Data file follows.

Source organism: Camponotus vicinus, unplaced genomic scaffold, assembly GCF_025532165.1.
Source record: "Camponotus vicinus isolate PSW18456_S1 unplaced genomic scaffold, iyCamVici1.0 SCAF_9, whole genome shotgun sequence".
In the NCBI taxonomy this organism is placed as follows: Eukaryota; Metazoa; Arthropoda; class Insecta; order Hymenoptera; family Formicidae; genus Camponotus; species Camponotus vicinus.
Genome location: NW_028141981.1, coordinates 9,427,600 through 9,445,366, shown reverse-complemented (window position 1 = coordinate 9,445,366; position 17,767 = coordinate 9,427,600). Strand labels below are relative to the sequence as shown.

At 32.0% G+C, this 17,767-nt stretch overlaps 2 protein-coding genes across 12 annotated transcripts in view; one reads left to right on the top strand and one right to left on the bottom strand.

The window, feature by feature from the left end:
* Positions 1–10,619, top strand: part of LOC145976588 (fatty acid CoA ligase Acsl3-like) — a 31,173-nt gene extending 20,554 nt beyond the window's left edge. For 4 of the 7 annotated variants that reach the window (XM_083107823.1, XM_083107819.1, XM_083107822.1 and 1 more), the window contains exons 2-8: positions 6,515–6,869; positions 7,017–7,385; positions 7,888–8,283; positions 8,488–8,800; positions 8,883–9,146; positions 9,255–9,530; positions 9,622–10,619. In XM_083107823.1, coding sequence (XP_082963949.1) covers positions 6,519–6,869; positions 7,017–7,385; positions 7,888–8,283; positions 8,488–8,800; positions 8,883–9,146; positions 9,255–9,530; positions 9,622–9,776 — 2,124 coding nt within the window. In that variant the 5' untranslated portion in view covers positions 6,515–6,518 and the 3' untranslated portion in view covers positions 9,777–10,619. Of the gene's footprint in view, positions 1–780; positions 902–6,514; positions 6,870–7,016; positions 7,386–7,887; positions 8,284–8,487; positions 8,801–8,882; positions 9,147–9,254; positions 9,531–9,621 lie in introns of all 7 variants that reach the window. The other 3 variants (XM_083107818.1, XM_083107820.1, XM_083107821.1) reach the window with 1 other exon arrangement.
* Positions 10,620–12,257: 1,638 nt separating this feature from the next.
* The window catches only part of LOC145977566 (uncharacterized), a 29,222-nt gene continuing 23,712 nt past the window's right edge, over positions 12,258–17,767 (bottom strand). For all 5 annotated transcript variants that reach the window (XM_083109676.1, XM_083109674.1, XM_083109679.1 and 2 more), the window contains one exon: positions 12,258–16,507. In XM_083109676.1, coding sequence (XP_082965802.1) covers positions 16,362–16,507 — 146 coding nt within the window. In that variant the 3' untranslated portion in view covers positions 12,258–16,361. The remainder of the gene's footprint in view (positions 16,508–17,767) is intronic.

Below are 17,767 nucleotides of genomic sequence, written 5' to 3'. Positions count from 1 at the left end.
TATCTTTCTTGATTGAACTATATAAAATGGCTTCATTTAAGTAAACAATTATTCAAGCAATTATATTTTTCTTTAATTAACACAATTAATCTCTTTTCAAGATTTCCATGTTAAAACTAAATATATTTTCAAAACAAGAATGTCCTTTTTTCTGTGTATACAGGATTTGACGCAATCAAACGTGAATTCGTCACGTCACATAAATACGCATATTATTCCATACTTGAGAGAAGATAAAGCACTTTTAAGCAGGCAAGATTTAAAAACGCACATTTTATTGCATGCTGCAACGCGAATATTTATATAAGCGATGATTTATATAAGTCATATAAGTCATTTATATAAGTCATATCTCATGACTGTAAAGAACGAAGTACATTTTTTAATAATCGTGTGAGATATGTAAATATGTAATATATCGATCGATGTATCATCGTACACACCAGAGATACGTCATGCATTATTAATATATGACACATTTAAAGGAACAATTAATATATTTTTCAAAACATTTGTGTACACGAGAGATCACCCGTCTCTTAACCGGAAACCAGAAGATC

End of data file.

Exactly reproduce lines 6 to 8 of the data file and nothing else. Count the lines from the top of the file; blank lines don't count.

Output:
The window, feature by feature from the left end:
* Positions 1–10,619, top strand: part of LOC145976588 (fatty acid CoA ligase Acsl3-like) — a 31,173-nt gene extending 20,554 nt beyond the window's left edge. For 4 of the 7 annotated variants that reach the window (XM_083107823.1, XM_083107819.1, XM_083107822.1 and 1 more), the window contains exons 2-8: positions 6,515–6,869; positions 7,017–7,385; positions 7,888–8,283; positions 8,488–8,800; positions 8,883–9,146; positions 9,255–9,530; positions 9,622–10,619. In XM_083107823.1, coding sequence (XP_082963949.1) covers positions 6,519–6,869; positions 7,017–7,385; positions 7,888–8,283; positions 8,488–8,800; positions 8,883–9,146; positions 9,255–9,530; positions 9,622–9,776 — 2,124 coding nt within the window. In that variant the 5' untranslated portion in view covers positions 6,515–6,518 and the 3' untranslated portion in view covers positions 9,777–10,619. Of the gene's footprint in view, positions 1–780; positions 902–6,514; positions 6,870–7,016; positions 7,386–7,887; positions 8,284–8,487; positions 8,801–8,882; positions 9,147–9,254; positions 9,531–9,621 lie in introns of all 7 variants that reach the window. The other 3 variants (XM_083107818.1, XM_083107820.1, XM_083107821.1) reach the window with 1 other exon arrangement.
* Positions 10,620–12,257: 1,638 nt separating this feature from the next.